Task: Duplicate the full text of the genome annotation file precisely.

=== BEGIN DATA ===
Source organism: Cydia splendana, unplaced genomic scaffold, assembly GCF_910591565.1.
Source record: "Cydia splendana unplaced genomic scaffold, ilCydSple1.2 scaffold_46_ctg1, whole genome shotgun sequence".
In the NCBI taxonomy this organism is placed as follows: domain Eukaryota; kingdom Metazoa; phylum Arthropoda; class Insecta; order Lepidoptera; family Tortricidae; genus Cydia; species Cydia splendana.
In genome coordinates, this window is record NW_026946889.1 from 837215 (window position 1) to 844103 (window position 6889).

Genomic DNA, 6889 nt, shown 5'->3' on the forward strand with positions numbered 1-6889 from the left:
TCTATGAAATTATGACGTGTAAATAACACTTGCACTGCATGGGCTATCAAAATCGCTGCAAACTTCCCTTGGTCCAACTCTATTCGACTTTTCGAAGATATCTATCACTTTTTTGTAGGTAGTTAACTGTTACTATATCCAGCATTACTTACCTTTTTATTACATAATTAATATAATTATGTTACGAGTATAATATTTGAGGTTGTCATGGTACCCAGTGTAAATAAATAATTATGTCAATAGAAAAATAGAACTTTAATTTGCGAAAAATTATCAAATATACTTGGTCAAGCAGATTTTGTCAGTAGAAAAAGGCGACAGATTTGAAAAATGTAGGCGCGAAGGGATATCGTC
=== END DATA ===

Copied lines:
Source organism: Cydia splendana, unplaced genomic scaffold, assembly GCF_910591565.1.
Source record: "Cydia splendana unplaced genomic scaffold, ilCydSple1.2 scaffold_46_ctg1, whole genome shotgun sequence".
In the NCBI taxonomy this organism is placed as follows: domain Eukaryota; kingdom Metazoa; phylum Arthropoda; class Insecta; order Lepidoptera; family Tortricidae; genus Cydia; species Cydia splendana.
In genome coordinates, this window is record NW_026946889.1 from 837215 (window position 1) to 844103 (window position 6889).

Genomic DNA, 6889 nt, shown 5'->3' on the forward strand with positions numbered 1-6889 from the left:
TCTATGAAATTATGACGTGTAAATAACACTTGCACTGCATGGGCTATCAAAATCGCTGCAAACTTCCCTTGGTCCAACTCTATTCGACTTTTCGAAGATATCTATCACTTTTTTGTAGGTAGTTAACTGTTACTATATCCAGCATTACTTACCTTTTTATTACATAATTAATATAATTATGTTACGAGTATAATATTTGAGGTTGTCATGGTACCCAGTGTAAATAAATAATTATGTCAATAGAAAAATAGAACTTTAATTTGCGAAAAATTATCAAATATACTTGGTCAAGCAGATTTTGTCAGTAGAAAAAGGCGACAGATTTGAAAAATGTAGGCGCGAAGGGATATCGTC